Our audience will gain important insights into how Indigenous people overcome great adversity. We will celebrate what Napranum has achieved and ensure that their successes are shared with Indigenous and non-Indigenous people around the world.

We are in the very early stages of this project. Annalise and I have been talking for some time about linking up. I recently uploaded ten pages of content about Annalise’s work in Napranum using content that is already available online.

Last week, Annalise visited Napranum and the community agreed to participate in the project. I am planning the filming that Mike and I will do in Napranum on the basis of my interviews with Annalise. However, this project is dependent on us raising funding, so I have a busy period ahead.

Here are two testimonials for the project:

“Napranum people have always known where they wanted to go. They have always had great vision and direction. What is different about what is happening now, is someone is willing to walk alongside them to help make their dreams happen. It is a story that needs to be told. It is a story that needs to be repeated in other places, by other people. A story of people doing things together. It was in Napranum many years ago, a woman said: ‘Sometimes, when we look at the problems, they seem like a large mountain. But we can move that mountain, one rock at a time.’ Napranum and Tjunundi people of old Mapoon can teach us many things.” Professor Judy Atkinson & Dr Carlie Atkinson

“Every now and then something happens that is so indisputable and powerful that its impact and implications cannot be ignored. The transformation of Napranum is one of those somethings. Communicating the Napranum story should be an urgent priority so that many people, at all levels of decision making, can understand its message and become part of the healing solution.” Professor Tim Carey

You can find out more about Annalise’s work with Napranum here. We’ll both be blogging about this project as time moves on.

Learn the Signs and Symptoms of PTSD, with Dr. Bessel van der Kolk

One of the world’s foremost psychiatrists specializing in PTSD, Dr. Bessel van der Kolk visits Big Think to discuss the history of the disorder, its varying effects on sufferers of all ages, and forms of treatment that can “help people to come back to life.”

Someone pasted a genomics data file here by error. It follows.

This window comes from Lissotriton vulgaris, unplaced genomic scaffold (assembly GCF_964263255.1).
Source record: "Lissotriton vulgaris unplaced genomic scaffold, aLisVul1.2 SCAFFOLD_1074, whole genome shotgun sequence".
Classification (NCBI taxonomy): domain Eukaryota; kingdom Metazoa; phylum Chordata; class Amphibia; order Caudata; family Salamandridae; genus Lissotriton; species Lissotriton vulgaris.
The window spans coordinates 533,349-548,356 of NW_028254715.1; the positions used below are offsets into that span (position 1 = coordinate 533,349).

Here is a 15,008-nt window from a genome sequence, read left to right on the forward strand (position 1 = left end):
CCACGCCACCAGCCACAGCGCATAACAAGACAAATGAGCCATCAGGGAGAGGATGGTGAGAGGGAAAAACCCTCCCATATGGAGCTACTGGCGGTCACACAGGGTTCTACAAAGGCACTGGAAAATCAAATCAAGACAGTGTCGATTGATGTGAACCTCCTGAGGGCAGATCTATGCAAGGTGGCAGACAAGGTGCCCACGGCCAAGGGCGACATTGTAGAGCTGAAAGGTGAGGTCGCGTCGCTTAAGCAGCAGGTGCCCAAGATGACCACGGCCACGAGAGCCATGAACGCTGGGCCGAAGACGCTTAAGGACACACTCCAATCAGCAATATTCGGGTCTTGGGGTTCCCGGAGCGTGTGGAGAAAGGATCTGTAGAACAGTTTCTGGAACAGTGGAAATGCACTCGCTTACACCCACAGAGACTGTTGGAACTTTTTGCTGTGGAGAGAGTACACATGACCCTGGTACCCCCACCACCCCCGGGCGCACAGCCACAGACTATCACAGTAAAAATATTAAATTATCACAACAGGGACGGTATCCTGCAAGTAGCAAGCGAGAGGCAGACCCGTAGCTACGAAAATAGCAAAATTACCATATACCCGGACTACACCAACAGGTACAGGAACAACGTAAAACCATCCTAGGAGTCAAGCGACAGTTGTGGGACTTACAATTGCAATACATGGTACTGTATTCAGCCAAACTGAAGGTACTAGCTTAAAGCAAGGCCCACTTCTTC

To understand PTSD, says Dr. van der Kolk, you have to understand the nature of trauma and the ways in which traumatic triggers can vaporize anyone’s joie de vivre.

20 Ways To Facilitate Indigenous Healing, Part 2

P4061087-220x1646. The Healing Ritual of Storytelling
Storytelling is a healing ritual amongst Indigenous people.

In a culturally safe environment (e.g. healing circle), Indigenous people can share experiences by telling their Story (which is often a trauma Story), help each other come to terms with the emotional pain caused by what has happened to them in their past, and make sense of their personal story in relationship to the collective, communal Story.

7. Pride in Surviving Colonisation
Learning history from an Indigenous perspective, illustrating how conditions for social and psychological discontent have developed, helps Indigenous people understand why they have problems.

It also shows them that they retain the necessary agency to change their lives for the better. It helps them deal with shame and blame, factors that impact negatively on social and emotional wellbeing.

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20 Ways To Facilitate Indigenous Healing, Part 1

2007_0118walpole01151-220x164Some of you will know I also run the Sharing Culture website, which focuses on Indigenous healing. Today, I thought I would upload the same blog onto both websites. My action reflects the importance I attach to this area.

Society has the knowledge to facilitate Indigenous healing. This knowledge comes from individuals who have overcome great adversity and undergone a healing process (the lived solution); successful Indigenous healing initiatives, and scientific research demonstrating key principles underlying healing.

Sadly, however, this knowledge is neither disseminated well, nor implemented enough by government and health care, social welfare and criminal justice systems. As a result, society is not helping Indigenous people improve their health and wellbeing to the level it should.

In this and forthcoming blogs, I shall briefly describe 20 ways to facilitate Indigenous healing. Here are the first five.

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‘7 Steps to Creating a Healing Affirmation’ by Douglas Bloch

Depression counselor and survivor Douglas Bloch talks about seven steps you can follow to create your own healing affirmation. Douglas’s Healing channel on Youtube is an excellent resource.

‘Healing From Trauma: Owning Your Self’ by Bessel van der Kolk

UnknownThe Body Keeps the Score: Brain, Mind, and Body in the Healing of Trauma by Bessel Van Der Kolk is one of the best books I have read in a very long time. It is essential reading for anyone interested in the healing of trauma. Here’s a short excerpt:

‘Nobody can “treat” a war, or abuse, or rape, molestation, or any other horrendous event, for that matter; what has happened cannot be undone.

But what can be dealt with are the imprints of the trauma on body, mind and soul: the crushing sensations in your chest that you may label as anxiety or depression; the fear of losing control; always being on alert for danger or rejection; the self-loathing; the nightmares and flashbacks; the fog that keeps you from staying on task and engaging fully in what you are doing; being unable to fully open your heart to another human being.

Trauma robs you of the feeling that you are in charge of yourself, of what I will call self-leadership in the chapters to come.